Zappos founder and former CEO, Tony Hsieh, died tragically in December 2020 at the age of 46. Zappos is an online Las Vegas-based successful clothes and shoe retailer. And since Hsieh didn’t leave a will, his friends and family are fighting over the $500 million dollar estate.
The Wall Street Journal reported that Hsieh had a habit of jotting down specifics of business deals on sticky notes. And that there were thousands found all over the walls of his Park City, Utah, home.
Some of the claims on the estate are based on those sticky notes.
Mark Evensvold, filed with the court claiming he is owed $30 million. This was based on a note written three months before Hsieh died.
The sticky note said Hsieh would pay Evensvold $450,000. And the claimant would move to Park City and become a project manager for a 20% share in a Hsieh restaurant business.
Family and Friends in conflict
The Zappos icon’s family will by law inherit the majority of his assets. However many of his relatives and friends are disputing who truly cared for Hsieh and who cared more for his status and wealth.
Hsieh’s brother Andy, is being accused of enabling the former CEO’s drug and alcohol abuse. And his family claims in court filings that Hsieh’s friends were pushing him to make “impulsive” and “incoherent investments.”
Well-known actors Joseph Gordon Levitt and David Arquette, are being subpoenaed. The subpoenas claim that as friends of Hsieh, the men were aware of his mental health problems.
Tony Hsieh Visionary genius with chaotic policies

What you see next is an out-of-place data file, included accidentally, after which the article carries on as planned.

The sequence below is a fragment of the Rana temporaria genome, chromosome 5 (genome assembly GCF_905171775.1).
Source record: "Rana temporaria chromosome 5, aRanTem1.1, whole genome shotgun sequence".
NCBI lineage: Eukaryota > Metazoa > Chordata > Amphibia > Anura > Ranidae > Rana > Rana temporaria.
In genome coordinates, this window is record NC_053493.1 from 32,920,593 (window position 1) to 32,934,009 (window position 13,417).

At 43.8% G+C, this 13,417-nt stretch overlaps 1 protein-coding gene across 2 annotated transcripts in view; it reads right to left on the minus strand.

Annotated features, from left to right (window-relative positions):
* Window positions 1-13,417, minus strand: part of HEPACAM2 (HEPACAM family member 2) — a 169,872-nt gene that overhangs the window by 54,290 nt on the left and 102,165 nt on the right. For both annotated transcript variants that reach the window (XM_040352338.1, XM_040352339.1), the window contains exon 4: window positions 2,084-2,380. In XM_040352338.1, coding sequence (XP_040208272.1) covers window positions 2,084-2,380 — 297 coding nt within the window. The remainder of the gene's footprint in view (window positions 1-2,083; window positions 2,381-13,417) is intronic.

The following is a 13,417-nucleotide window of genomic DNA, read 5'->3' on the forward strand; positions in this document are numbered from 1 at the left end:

In August 2020, after 20 years with Zappos, he had announced his retirement as CEO.
Kedar Deshpande, the current Zappos CEO called Hsieh a “tremendous visionary and an incredible human being.”
Hsieh is known to have unusual, sometimes inspired workplace policies.
He practiced “Holacracy.” This is a system where there is no management structure at work. And the flat hierarchy allows every employee to work without an assigned role. He believed this inspired more creativity and flexibility. But it could also result in chaos and conflicts.
He was a pioneer in the idea of paying new hires who were unhappy $2,000 to quit. Hsieh was an advocate of having all Zappos employees be passionate and committed to the company.
Hsieh’s addiction and mental health struggles were increased in 2020. The isolation of the COVID-19 techno-pandemic took its toll on the genius millionaire.
Tony Hsieh died in a Connecticut house fire in December 2020. Investigators concluded the fire was “caused by carelessness or an intentional act by Mr. Hsieh.”